Supermarkets, shops and workplaces in Wales are to be compelled to carry out a specific coronavirus assessment under new legislation being introduced amid concerns that some businesses are not taking restrictions seriously enough.
The Welsh government said on Friday the risk assessments would be the “starting point” for implementing measures required to minimise exposure to Covid-19 in places open to the public and workplaces.
Businesses will have to consider issues such as:
• Whether ventilation is adequate.
• Ensuring physical distancing is taking place.
• Use of PPE and face coverings.
• It will also include considering how employers maximise the number of people who can work from home.
The government said the highly contagious new strain of the virus meant it had looked again at the rules regulating workplaces and premises that remained open to the public.
Mark Drakeford, the first minister, said: “Risk assessments must be reviewed and updated regularly, whenever circumstances change, and I want to make clear in law this includes whenever the coronavirus alert levels change in Wales.
“Recording the risk assessment will only be required by those who employ five or more people. We are working closely with employers, trade unions, local authorities and the health and safety executive to consider the detail on how to keep work settings safe.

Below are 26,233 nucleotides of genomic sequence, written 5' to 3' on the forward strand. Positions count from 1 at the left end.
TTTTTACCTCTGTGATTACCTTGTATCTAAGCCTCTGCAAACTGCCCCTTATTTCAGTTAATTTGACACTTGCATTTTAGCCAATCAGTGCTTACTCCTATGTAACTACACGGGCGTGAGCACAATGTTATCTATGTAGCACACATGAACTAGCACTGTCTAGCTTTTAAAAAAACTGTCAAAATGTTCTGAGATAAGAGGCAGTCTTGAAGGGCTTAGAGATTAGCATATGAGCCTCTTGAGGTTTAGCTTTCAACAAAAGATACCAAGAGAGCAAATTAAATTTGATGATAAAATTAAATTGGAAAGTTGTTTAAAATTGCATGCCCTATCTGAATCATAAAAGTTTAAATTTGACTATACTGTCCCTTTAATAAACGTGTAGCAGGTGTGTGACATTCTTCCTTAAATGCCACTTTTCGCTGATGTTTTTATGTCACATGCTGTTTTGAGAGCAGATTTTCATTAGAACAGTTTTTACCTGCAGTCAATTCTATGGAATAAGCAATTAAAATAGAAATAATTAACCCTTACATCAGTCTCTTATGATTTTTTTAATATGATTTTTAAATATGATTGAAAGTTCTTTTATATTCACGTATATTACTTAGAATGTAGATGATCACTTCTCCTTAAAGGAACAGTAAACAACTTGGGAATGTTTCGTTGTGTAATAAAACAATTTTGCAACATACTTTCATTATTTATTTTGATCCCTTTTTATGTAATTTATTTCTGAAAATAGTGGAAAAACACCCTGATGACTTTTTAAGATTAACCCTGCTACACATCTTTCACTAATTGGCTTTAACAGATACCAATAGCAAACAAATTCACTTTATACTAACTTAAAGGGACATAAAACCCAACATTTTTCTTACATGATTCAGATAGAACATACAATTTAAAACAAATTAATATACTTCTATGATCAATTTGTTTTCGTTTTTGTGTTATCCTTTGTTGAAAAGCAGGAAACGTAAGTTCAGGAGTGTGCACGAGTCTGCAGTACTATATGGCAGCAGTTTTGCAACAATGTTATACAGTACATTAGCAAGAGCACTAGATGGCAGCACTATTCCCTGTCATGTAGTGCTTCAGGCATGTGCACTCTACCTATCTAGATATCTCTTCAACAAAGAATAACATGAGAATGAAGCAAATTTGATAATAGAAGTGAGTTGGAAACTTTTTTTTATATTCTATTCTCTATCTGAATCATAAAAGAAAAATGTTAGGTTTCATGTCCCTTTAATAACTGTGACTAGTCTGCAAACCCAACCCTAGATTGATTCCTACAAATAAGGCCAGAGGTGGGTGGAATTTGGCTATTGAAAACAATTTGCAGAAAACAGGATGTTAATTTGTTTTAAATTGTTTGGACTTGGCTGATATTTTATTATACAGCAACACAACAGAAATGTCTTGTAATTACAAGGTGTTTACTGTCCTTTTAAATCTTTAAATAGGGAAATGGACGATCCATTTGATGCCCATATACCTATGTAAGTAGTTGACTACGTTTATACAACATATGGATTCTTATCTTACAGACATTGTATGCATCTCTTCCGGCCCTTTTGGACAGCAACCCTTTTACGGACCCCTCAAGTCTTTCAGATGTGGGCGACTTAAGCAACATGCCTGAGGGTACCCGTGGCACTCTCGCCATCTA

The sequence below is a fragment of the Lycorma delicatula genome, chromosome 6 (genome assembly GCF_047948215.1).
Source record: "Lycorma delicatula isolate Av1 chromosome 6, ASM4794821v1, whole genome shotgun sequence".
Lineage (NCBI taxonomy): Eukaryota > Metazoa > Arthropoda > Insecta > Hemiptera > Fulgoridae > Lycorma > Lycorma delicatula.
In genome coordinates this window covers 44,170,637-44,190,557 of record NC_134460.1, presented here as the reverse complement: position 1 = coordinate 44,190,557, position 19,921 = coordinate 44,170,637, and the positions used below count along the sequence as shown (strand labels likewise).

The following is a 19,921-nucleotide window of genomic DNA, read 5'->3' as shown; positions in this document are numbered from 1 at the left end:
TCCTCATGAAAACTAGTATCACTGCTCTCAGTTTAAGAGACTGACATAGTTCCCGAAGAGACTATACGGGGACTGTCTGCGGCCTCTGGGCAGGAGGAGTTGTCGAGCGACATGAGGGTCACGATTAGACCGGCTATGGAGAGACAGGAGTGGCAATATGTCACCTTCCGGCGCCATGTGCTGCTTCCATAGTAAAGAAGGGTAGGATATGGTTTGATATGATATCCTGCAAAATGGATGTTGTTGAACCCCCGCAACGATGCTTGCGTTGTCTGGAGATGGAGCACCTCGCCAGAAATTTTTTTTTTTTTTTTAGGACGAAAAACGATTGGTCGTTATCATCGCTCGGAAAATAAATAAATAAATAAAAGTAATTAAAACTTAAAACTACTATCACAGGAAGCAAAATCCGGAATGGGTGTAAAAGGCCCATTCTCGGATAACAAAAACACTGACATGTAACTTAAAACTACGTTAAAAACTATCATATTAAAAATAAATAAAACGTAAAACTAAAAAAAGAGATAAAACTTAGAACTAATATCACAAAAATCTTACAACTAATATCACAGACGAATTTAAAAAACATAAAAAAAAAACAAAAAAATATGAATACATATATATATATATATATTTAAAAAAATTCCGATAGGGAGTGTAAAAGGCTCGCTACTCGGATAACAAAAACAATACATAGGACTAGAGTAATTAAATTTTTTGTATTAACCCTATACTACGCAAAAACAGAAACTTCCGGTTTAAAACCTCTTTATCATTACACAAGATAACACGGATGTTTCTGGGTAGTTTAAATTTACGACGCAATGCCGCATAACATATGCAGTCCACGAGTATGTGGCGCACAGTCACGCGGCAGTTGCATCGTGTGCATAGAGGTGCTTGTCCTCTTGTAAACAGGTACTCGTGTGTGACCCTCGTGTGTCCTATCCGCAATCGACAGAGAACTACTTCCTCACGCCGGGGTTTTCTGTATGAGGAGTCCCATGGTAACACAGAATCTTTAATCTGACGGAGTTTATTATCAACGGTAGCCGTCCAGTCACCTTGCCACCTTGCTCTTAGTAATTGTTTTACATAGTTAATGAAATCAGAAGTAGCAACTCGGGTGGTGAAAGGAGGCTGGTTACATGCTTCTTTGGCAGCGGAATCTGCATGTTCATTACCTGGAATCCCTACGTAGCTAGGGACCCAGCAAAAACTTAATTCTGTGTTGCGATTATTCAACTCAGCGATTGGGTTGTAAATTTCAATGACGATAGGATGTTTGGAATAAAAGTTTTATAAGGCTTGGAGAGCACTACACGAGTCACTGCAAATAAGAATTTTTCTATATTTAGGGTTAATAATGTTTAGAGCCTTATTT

“Ministers have also met this week with key retailers to discuss their vital role during the pandemic. They set out the actions they are taking, from providing sanitisers for hands and trolleys on entry; limiting the numbers in store at any one time; and making regular announcements reminding people to keep their distance from others.”
Drakeford has also described as unacceptable reports of abuse faced by some shopworkers. The Union of Shop Distributive and Allied Workers had reported that some shop workers have been threatened and spat on.
Wales is under a level 4 “stay at home” lockdown, meaning people are only allowed to go out for essential reasons, such as shopping for food. Pharmacies, banks and post offices are allowed to remain open. People aged 11 and over must wear a face covering if they are able and maintain social distancing.
On the frequently asked questions section of its guidance, the Welsh government says: “When speaking to the staff in a shop, please maintain social distancing and please be respectful of them. Shopping in current circumstances is a different experience, but please bear in mind that this is not the fault of shop workers who will only be doing what they are required to do by law and by their employers.”
Separately, the Welsh government is facing questions about whether it is still planning to run external tests for A-level and GCSE students.
In December, the government said students would receive grades based on a mix of internal and external assessments, rather than end-of-year exams. There is growing concern that the new lockdown will make this system unfair for some students.
The government said following the shift to full-time remote learning, its advisory group would be considering how to “build on and adapt” the proposals.